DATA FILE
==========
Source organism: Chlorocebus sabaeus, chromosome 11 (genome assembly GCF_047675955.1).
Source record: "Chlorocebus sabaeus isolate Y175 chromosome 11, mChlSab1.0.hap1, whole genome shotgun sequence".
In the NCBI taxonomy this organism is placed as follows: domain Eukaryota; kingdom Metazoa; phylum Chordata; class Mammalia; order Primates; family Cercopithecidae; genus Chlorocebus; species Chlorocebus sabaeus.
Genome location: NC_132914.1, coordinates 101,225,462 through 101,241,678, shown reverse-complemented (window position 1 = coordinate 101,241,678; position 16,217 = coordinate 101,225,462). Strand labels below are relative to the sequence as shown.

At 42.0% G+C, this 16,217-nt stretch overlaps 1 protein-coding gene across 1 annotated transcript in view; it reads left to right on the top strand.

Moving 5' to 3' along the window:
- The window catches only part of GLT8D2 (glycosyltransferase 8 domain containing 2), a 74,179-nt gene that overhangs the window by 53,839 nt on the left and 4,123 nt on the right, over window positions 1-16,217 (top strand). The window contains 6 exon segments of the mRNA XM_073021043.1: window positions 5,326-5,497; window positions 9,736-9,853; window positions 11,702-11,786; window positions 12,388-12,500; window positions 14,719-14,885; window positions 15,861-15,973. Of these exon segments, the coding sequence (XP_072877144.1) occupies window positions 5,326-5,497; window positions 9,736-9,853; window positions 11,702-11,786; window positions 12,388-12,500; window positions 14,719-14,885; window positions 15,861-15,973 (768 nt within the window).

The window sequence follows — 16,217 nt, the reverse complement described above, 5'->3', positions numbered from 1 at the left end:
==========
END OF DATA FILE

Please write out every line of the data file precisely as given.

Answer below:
Source organism: Chlorocebus sabaeus, chromosome 11 (genome assembly GCF_047675955.1).
Source record: "Chlorocebus sabaeus isolate Y175 chromosome 11, mChlSab1.0.hap1, whole genome shotgun sequence".
In the NCBI taxonomy this organism is placed as follows: domain Eukaryota; kingdom Metazoa; phylum Chordata; class Mammalia; order Primates; family Cercopithecidae; genus Chlorocebus; species Chlorocebus sabaeus.
Genome location: NC_132914.1, coordinates 101,225,462 through 101,241,678, shown reverse-complemented (window position 1 = coordinate 101,241,678; position 16,217 = coordinate 101,225,462). Strand labels below are relative to the sequence as shown.

At 42.0% G+C, this 16,217-nt stretch overlaps 1 protein-coding gene across 1 annotated transcript in view; it reads left to right on the top strand.

Moving 5' to 3' along the window:
- The window catches only part of GLT8D2 (glycosyltransferase 8 domain containing 2), a 74,179-nt gene that overhangs the window by 53,839 nt on the left and 4,123 nt on the right, over window positions 1-16,217 (top strand). The window contains 6 exon segments of the mRNA XM_073021043.1: window positions 5,326-5,497; window positions 9,736-9,853; window positions 11,702-11,786; window positions 12,388-12,500; window positions 14,719-14,885; window positions 15,861-15,973. Of these exon segments, the coding sequence (XP_072877144.1) occupies window positions 5,326-5,497; window positions 9,736-9,853; window positions 11,702-11,786; window positions 12,388-12,500; window positions 14,719-14,885; window positions 15,861-15,973 (768 nt within the window).

The window sequence follows — 16,217 nt, the reverse complement described above, 5'->3', positions numbered from 1 at the left end: